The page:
This article was originally presented as a speech to the St. Louis Society of Financial Analysts, St. Louis, Missouri, January 13, 2005.
The FOMC: Preferences, Voting, and Consensus
In this paper, the author develops and uses an original dataset collected from the internal discussion of the Federal Reserves monetary policy committee (the Federal Open Market Committee [FOMC] transcripts) to examine questions about the Committees behavior. The data show that Chairman Alan Greenspans proposals, after Committee discussion, were nearly always adopted unmodified in the formal vote. Despite the external appearance of consensus with little disagreement over decisions and an official dissent rate of 7.5 percent, the data reveal that the rate of disagreement in internal Committee discussions was quite highon the order of 30 percent for discussions of the short-term interest rate. And, under the assumption that FOMC voters assigned a higher priority to their preferences for the short-term interest rate than for the bias in the policy directive, it can be shown that this bias was important for achieving consensus, which supports and extends the results of Thornton and Wheelock (2000). Thus, the novel dataset described in this paper helps to shed some light on the internal workings of the FOMC in the Greenspan years.
Social Security versus Private Retirement Accounts: A Historical Analysis
This paper compares Social Security benefits relative to those paid from private investments: specifically, whether 2003 retirees would gain more retirement income if they had invested their payroll taxes in private accounts during their working years. Three different retirement ages and four possible earnings levels are considered for two private investments6-month CDs or the S&P 500. On average, the results suggest less than 5 percent of current retirees would receive a higher monthly benefit with Social Security. Several Social Security reform proposals are described.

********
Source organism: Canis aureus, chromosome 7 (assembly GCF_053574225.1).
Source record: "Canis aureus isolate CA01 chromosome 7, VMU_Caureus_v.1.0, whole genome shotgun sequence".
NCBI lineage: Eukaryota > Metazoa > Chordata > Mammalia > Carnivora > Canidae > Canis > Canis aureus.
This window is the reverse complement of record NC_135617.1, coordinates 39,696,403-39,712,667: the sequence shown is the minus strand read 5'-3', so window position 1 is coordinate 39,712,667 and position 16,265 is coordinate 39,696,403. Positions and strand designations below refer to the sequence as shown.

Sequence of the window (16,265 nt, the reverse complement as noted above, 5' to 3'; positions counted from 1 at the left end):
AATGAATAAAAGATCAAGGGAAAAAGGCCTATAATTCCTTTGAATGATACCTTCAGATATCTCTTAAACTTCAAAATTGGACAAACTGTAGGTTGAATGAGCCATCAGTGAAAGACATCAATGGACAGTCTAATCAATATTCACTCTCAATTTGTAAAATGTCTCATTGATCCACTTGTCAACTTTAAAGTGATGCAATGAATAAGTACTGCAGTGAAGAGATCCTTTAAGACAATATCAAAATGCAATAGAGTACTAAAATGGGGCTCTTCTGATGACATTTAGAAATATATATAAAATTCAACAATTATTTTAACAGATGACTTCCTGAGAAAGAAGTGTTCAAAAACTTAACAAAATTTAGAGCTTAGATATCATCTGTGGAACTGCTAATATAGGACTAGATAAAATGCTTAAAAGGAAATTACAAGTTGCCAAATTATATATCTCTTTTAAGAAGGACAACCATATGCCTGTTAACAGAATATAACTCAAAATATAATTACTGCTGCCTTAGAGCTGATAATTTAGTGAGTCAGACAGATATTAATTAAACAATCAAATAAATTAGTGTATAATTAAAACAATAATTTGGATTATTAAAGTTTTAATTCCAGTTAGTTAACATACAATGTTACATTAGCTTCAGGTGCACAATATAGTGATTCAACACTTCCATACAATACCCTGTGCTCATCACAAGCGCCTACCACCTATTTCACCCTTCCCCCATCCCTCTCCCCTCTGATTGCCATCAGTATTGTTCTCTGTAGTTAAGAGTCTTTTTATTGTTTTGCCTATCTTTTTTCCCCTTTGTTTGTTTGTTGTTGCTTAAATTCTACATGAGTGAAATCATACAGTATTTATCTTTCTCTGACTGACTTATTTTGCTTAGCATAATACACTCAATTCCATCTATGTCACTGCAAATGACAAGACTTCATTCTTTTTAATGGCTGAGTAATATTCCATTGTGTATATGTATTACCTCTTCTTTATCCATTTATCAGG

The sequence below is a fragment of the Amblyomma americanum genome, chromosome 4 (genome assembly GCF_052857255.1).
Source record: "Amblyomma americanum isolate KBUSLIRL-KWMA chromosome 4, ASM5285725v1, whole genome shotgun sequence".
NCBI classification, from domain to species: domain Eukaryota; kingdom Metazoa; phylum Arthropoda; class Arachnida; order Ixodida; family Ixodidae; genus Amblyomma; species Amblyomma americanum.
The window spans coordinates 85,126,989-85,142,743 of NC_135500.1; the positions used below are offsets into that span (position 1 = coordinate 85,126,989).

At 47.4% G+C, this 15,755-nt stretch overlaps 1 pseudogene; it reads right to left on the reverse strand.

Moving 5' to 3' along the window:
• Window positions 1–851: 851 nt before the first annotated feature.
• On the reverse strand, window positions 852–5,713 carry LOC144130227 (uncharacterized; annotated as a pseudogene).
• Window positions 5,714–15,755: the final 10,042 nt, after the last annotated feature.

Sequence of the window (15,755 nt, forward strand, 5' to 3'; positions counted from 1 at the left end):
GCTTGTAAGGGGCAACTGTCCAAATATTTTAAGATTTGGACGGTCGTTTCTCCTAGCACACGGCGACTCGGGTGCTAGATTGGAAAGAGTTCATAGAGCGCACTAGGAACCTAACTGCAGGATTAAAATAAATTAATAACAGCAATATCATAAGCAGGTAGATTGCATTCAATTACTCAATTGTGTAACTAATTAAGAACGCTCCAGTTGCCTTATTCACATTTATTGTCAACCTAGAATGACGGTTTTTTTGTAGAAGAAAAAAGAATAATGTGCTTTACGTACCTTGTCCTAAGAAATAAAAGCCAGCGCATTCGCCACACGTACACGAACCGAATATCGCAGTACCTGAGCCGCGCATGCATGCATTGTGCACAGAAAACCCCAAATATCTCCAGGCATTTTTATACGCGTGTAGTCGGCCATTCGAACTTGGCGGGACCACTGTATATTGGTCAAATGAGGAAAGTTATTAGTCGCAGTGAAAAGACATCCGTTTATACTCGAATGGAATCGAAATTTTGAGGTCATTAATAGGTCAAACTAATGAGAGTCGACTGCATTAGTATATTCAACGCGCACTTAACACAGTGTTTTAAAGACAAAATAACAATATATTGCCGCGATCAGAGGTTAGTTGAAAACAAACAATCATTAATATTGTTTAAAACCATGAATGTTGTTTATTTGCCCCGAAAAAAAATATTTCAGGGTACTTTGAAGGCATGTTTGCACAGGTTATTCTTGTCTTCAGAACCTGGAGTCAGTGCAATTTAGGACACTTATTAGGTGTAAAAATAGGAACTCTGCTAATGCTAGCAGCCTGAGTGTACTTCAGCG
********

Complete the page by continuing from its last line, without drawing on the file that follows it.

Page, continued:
Does Consumer Sentiment Predict Regional Consumption?
This paper tests the ability of consumer sentiment to predict retail spending at the state level. The results here suggest that, although there is a significant relationship between consumer sentiment measures and retail sales growth in several states, consumer sentiment exhibits only modest predictive power for future changes in retail spending. Measures of consumer sentiment, however, contain additional explanatory power beyond the information available in other indicators. By restricting attention to fluctuations in retail sales that occur at the business cycle frequency, the authors uncover a significant relationship between consumer sentiment and retail sales growth in many additional states. In light of these results, the authors conclude that the practical value of sentiment indices to forecast consumer spending at the state level is, at best, limited.